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Laughing Proven To Be Good For Your Blood

Laughing Extends Blood Vessels

By Marietta Gross - Scoop Media Auckland

The old sage advice that laughing is good for one’s health has again been proven to be true, this time with the aid of the cinema. After consuming comedies on the big screen, stage, or television blood vessels of those studied were charged with oxygen. Those who indulged on war movies proved to have no benefit at all.

Laughing seems to extend the inner tissue of blood vessels which results in better blood circulation, reports cardiac surgeon Michael Miller from the Medical Centre of the University of Maryland and American Cardiac Association.

The study examined the behaviour of 20 non-smokers after watching different movies. The gender ratio of the test was balanced equally. The average age was 33 years. The University of Maryland stated the films chosen lay at the contrary “ends of the spectrum of emotions”.

For example the extremes provided mental stress in connection with movies like “Saving Private Ryan”, in which the fortune of an US soldier during the Second World War is (gorily) constituted. On the other hand extracts of comedies were shown, for example “King Pin” from the year 1996, which appealed to the laughing muscles.

Before the tests started the blood circulation of the upper arm artery was analysed. The subjects then viewed extracts of movies in a constantly tempered room. Then again the reaction of the blood vessels was examined.

The results: While watching the films, there were no recognisable changes to the blood vessels. But afterwards significant differences appeared. The blood circulation of the upper arm artery of three quarters of the war movie watchers was reduced. In contrast 19 of 20 comedy watchers showed an extension of their blood vessels.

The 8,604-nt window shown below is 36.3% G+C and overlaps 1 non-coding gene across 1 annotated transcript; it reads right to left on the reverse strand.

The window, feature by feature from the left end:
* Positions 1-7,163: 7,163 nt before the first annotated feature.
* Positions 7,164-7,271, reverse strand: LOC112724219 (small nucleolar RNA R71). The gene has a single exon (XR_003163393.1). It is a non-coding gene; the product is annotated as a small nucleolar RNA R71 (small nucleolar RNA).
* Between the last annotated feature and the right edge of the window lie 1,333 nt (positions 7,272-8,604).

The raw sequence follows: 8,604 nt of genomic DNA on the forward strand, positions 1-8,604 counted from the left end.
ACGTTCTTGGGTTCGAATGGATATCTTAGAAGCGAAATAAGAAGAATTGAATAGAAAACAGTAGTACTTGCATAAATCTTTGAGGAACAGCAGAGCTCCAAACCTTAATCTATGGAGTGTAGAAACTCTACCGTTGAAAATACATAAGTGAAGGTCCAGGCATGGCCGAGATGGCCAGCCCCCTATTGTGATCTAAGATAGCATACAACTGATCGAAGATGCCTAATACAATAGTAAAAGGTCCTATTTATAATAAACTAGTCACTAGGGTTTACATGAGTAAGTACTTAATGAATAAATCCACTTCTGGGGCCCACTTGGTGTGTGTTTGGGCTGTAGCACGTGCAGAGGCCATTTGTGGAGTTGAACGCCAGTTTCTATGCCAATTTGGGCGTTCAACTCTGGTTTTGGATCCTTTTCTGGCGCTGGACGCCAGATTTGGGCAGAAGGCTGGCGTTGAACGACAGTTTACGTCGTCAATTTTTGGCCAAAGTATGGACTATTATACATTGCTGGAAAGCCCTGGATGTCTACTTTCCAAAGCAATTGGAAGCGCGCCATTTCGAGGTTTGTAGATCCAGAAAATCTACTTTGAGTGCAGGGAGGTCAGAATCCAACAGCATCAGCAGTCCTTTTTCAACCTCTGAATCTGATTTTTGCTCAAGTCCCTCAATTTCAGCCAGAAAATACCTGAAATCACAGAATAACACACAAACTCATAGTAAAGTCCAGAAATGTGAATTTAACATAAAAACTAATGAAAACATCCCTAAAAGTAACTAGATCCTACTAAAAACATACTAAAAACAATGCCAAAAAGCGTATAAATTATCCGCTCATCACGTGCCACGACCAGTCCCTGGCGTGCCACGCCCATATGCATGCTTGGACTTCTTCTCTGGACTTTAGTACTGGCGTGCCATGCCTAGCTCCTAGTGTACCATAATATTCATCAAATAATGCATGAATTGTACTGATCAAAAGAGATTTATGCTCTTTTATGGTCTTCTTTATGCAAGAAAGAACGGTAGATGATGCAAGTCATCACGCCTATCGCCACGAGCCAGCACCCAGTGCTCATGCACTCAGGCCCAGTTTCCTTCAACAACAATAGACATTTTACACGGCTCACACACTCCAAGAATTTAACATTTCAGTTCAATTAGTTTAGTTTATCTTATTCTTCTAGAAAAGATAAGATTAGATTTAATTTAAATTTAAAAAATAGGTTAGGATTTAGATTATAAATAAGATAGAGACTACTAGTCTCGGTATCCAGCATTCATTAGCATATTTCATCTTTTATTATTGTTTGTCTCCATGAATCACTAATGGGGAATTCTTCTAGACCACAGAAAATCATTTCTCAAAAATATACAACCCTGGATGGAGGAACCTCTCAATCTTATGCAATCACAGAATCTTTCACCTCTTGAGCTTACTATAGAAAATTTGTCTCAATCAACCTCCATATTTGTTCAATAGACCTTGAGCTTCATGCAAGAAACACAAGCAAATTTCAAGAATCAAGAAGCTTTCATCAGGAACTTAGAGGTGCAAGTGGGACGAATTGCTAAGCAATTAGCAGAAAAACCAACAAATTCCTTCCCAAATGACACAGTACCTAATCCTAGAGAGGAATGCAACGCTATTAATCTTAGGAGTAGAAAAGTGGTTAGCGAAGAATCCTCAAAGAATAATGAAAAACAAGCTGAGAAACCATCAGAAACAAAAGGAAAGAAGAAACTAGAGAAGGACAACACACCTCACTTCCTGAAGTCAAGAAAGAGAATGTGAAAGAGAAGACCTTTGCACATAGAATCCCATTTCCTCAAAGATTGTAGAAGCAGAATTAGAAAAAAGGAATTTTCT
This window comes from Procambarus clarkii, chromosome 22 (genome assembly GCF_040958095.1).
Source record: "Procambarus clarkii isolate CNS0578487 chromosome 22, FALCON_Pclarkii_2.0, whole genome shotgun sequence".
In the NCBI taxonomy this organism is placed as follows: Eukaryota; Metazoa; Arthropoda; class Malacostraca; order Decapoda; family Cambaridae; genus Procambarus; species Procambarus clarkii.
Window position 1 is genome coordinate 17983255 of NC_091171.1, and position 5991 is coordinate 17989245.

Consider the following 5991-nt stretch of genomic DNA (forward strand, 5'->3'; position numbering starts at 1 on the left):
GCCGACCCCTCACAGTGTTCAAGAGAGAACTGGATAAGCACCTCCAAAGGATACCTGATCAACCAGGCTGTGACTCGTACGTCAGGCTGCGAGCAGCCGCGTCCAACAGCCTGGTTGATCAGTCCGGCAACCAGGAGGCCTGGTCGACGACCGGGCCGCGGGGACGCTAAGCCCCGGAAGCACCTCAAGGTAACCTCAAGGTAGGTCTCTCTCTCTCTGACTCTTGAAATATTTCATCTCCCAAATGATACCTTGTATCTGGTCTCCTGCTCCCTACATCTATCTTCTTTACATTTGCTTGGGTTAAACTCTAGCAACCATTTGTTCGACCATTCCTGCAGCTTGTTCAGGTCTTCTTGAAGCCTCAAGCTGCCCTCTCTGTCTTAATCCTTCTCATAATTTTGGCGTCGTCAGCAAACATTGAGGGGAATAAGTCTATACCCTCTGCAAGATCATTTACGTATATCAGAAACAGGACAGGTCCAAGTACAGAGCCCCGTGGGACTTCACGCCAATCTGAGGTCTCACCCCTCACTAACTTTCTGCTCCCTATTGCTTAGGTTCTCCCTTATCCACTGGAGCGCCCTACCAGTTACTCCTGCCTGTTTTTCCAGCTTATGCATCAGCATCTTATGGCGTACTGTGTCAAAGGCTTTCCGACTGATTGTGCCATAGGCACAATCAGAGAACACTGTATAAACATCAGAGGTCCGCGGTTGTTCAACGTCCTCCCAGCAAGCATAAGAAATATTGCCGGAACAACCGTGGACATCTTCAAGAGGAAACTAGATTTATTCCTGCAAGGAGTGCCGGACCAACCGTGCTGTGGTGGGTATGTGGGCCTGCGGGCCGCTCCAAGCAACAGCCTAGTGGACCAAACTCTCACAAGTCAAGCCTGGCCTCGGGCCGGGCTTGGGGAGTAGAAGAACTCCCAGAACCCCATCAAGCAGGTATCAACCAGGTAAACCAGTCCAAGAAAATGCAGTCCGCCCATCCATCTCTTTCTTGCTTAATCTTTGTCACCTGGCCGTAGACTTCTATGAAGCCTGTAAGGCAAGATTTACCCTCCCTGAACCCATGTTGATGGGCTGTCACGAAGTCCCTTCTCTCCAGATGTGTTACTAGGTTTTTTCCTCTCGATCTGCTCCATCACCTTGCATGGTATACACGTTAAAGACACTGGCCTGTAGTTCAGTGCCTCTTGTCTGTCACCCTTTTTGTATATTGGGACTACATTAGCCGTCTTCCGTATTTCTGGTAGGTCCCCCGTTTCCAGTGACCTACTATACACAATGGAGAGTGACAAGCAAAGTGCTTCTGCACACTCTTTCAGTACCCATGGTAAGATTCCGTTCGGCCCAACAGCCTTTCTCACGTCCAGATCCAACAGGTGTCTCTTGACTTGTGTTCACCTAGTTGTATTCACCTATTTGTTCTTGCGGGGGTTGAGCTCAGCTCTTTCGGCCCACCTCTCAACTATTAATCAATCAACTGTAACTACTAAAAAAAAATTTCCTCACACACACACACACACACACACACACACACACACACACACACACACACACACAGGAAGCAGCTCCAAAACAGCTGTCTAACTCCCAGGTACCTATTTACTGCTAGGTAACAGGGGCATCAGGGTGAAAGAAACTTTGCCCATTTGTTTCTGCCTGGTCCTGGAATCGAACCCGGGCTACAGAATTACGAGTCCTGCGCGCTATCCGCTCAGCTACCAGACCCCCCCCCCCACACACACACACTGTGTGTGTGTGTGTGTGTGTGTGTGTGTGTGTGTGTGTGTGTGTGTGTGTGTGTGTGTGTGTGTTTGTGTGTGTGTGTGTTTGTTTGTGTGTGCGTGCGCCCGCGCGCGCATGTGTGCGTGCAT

According to the scientists the average blood circulation rose by 22 per cent after laughing and declined by 35 per cent after suffering from mental stress. The changes within the blood vessels could be proved up to 45 minutes after the end of the movie. It didn’t matter if the subjects knew the films before or not.

Michael Miller compares the effect of laughing with physical training and aerobic exercise. Periodical laughing could not substitute a work out at the gym, but “… half an hour training three times per week and a daily dose of laughing for quarter an hour” would be ideal for the blood vessels.

Miller is silent on how exactly the mechanism works, and laughter extends the blood vessels. But he says one possibility is the reduced production of nitric oxides when mental stress occurs – and these play an important role for the stricture or extension of blood vessels.

© Scoop Media

 
 
 
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